In tribute to John Berger, who died on 2 January 2017, we excerpt ‘The Moment of Cubism’ from Landscapes, edited by Tom Overton. The 1967 essay of materialist art criticism, originally published in New Left Review, traces the lineages and legacies of Cubism. In it, Berger grapples with the sensation that “the most extreme Cubist works” – both “too optimistic and too revolutionary … to have been painted today” – are “caught, pinned down, in an enclave of time, waiting to be released and to continue a journey that began in 1907.”
An interlocking world system of imperialism; opposed to it, a socialist international; the founding of modern physics, physiology and sociology; the increasing use of electricity, the invention of radio and the cinema; the beginnings of mass production; the publishing of mass-circulation newspapers; the new structural possibilities offered by the availability of steel and aluminium; the rapid development of chemical industries and the production of synthetic materials; the appearance of the motor-car and the aeroplane: What did all this mean?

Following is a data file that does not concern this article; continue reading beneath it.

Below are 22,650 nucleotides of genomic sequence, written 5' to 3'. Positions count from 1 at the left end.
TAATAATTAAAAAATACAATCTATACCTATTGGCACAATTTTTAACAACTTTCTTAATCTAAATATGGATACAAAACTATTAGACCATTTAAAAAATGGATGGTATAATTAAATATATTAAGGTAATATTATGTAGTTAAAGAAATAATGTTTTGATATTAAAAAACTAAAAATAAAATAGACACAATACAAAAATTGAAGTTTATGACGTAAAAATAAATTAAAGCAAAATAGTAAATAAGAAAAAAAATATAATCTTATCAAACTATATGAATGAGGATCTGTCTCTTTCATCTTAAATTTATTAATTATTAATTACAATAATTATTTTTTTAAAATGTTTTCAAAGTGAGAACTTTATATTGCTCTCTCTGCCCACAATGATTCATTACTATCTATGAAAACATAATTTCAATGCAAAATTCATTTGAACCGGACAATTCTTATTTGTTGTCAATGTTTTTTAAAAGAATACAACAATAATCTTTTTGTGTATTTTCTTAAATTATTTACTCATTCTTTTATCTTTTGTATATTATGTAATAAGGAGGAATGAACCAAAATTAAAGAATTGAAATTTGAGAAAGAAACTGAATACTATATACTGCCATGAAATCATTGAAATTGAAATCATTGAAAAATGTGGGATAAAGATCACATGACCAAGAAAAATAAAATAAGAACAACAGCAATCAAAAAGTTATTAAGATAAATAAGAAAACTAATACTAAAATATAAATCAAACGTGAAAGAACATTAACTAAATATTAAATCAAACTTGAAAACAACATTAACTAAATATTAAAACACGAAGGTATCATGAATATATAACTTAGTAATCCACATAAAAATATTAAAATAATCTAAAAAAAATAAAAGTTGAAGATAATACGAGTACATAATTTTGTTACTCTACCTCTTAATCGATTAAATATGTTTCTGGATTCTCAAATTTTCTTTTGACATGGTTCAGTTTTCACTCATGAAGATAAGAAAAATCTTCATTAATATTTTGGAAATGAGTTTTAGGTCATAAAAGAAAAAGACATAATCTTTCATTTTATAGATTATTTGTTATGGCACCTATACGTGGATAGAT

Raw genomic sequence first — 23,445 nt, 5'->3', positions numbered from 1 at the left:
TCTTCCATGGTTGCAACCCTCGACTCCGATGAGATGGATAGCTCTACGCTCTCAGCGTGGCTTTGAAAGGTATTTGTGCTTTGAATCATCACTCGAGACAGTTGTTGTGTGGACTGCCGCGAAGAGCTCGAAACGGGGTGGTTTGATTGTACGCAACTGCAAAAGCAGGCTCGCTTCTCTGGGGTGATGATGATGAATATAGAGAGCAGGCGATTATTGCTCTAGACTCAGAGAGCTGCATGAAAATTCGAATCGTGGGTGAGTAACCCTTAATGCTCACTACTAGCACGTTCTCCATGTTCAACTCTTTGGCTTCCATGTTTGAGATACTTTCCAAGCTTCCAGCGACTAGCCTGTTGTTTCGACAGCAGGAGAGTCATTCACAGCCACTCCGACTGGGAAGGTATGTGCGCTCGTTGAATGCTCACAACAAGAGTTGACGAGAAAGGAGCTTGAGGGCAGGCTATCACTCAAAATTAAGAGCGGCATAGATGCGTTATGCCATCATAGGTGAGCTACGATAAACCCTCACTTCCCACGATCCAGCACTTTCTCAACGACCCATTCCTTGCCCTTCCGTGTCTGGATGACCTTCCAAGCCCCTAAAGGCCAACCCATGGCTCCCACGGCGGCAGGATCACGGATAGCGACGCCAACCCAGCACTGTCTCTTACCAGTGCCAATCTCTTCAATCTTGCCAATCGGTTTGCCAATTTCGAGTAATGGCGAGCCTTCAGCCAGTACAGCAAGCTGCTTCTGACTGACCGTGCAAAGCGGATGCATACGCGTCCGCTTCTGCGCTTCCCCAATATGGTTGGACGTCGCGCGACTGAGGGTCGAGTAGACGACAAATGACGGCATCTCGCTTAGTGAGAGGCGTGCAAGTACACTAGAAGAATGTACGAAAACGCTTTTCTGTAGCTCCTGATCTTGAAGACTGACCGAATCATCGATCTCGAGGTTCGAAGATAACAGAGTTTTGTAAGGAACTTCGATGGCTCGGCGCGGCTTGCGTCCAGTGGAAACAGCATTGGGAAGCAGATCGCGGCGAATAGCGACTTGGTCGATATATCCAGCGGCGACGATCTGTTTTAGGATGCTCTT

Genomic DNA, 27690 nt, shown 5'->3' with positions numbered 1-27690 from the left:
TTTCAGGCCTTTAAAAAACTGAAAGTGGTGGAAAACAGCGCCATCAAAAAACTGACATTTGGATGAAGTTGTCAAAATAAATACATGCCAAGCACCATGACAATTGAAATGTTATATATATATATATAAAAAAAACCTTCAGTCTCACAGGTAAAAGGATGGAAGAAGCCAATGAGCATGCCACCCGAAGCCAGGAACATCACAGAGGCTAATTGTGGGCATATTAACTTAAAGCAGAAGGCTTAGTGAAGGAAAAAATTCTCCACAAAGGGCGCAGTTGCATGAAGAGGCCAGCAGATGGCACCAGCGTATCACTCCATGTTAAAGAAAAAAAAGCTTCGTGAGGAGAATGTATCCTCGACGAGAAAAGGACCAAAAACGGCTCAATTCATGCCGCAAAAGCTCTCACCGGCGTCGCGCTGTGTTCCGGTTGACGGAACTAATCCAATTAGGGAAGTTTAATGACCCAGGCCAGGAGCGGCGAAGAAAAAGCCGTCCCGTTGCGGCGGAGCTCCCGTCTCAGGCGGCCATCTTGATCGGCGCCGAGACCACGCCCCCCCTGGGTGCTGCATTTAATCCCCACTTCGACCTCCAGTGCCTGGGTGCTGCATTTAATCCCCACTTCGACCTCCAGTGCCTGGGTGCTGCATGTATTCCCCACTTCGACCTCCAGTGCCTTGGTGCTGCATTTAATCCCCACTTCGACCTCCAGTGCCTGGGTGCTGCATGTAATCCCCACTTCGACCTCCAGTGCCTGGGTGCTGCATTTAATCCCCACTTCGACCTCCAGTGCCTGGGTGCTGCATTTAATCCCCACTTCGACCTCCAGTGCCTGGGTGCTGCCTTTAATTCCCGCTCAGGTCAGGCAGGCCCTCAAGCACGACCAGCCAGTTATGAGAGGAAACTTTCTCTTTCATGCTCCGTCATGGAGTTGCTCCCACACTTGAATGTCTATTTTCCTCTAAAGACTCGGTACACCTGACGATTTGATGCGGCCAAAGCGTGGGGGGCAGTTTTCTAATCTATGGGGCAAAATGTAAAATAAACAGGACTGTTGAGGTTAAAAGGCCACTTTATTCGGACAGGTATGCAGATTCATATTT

On John Berger's 89th birthday and to coincide with the National Gallery's Goya: The Portraits exhibition, we excerpt a chapter on the Spanish artist from his latest book Portraits: John Berger on Artists, edited by Tom Overton.
Portraits: John Berger on Artists is 50% off when you buy through our website, with free shipping worldwide, until Sunday 8th November*. You will also get the ebook, for free, when you buy the print edition! (*excluding North America).
Francisco Goya, Portrait of Doña Isabel de Parcel, 1805
As tensions escalate once again in occupied West Bank and Jerusalem in what is now being described by some as the Third Intifada, we share this extract from John Berger's Hold Everything Dear: Dispatches on Survival and Resistance about the devastating, deadly effects of the Israeli occupation. Earlier this week, Berger sent a letter to the Palestinian resistance in support of the upsurge.